American Heritage® Dictionary of the English Language, Fourth Edition
- n. A saucy, coquettish, intriguing maidservant in comedies or comic opera.
- n. An actress or a singer taking such a part.
- n. A young woman regarded as flirtatious or frivolous.
Century Dictionary and Cyclopedia
- n. Theat., a maidservant in comedy, frequently a lady's-maid. The part is usually characterized by coquetry, pertness, effrontery, and a spirit of intrigue: by extension the term is applied to almost any part exhibiting these qualities.
- n. A female servant or attendant, especially as mischievous or cheeky, often featuring in theatrical comedies
GNU Webster's 1913
- n. A female servant or attendant; specifically, as a term of the theater, a lady's maid, in comedies, who acts the part of an intrigante; a meddlesome, mischievous female servant or young woman.
- n. a minor female role as a pert flirtatious lady's maid in a comedy
- n. a pert or flirtatious young girl
- From French soubrette, from Occitan soubreto, the feminine of soubret ‘coy’, from soubra (Provençal sobrar), from Latin superare ‘be above’. (Wiktionary)
- French, from Provençal soubreto, feminine of soubret, conceited, from soubra, to leave aside, from Old Provençal sobrar, to be excessive, from Latin superāre, from super, above; see uper in Indo-European roots. (American Heritage® Dictionary of the English Language, Fourth Edition)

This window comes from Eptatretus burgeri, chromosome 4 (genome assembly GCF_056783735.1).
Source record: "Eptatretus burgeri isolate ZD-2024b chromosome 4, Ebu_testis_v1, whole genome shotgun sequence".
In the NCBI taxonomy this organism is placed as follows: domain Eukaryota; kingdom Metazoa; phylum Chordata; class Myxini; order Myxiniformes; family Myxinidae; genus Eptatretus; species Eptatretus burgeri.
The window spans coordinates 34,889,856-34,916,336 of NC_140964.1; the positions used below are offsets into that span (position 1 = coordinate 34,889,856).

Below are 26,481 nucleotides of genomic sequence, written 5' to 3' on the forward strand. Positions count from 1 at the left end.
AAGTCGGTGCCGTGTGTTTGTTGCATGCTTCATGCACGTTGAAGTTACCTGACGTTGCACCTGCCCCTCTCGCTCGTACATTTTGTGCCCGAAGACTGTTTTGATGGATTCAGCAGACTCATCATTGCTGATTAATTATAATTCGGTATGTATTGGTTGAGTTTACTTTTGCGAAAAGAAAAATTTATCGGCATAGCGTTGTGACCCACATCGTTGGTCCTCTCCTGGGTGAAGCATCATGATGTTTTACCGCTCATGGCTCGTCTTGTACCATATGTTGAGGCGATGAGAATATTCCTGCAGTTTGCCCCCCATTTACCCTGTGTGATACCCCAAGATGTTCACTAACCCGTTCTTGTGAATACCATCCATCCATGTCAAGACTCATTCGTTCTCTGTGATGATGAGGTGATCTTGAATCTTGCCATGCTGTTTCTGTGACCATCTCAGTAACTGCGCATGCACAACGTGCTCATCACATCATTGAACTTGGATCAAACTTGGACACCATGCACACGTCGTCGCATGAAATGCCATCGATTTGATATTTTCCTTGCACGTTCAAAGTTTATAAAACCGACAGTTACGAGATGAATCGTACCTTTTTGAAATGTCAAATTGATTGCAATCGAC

“In classical music and opera, the term soubrette refers to both a soprano voice type and a particular type of opera role.”
“In theatre, the term soubrette describes a comedy character who is vain and girlish, mischievous, lighthearted, coquettish and gossipy--often a chambermaid or confidante of the ingenue, she often displays a flirtatious or even sexually aggressive nature.”
“A moment later, a waiting-woman, of middle age, and too well trained to dress like a "soubrette" of comedy, opened the door to him.”
“The Chevalier Cocona, who had the misfortune to be suffering from a venereal disease, gave me up his mistress, a pretty little 'soubrette'; but in spite of the evidence of my own eyes, and in spite of the assurances she gave me, I could not make up my mind to have her, and my fear made me leave her untouched.”
“The role of the anguished femme fatale could have been made for the foxy, soubrette-ish Vallo, while Singleton's portrayal of the devoted, despairing Moon Dog is at once restrained and touching.”
“They married the following year and she became the leading lady and soubrette in the Williams and Walker Company, soon after becoming famous in her own right as a performer of the Cakewalk.”
“There was in Candy the femme fatale, the southern belle, the damsel in distress, the man-in-a-dress, the soubrette, the coquette, the vamp, the lady, and the tramp.”
“Smoke is semi-gallantly seeking to help Lucille Arral, "the singing soubrette of the tiny stock company that performed nightly at the Palace Opera House," and to make a fast buck while putting some life into a moribund Dawson.”
“The cabin boy in question, is on one of the bettor's yacht headed for Honolulu and when "he" falls overboard and is helped back on deck, is discovered by the yachtsman to be a girl, "a chit of a child" of 16, an orphan and "a soubrette of no mean ability.”
“Composers such as Oscar Straus, Franz Lehár, and Edmund Eysler wrote for her expressive soubrette voice.”
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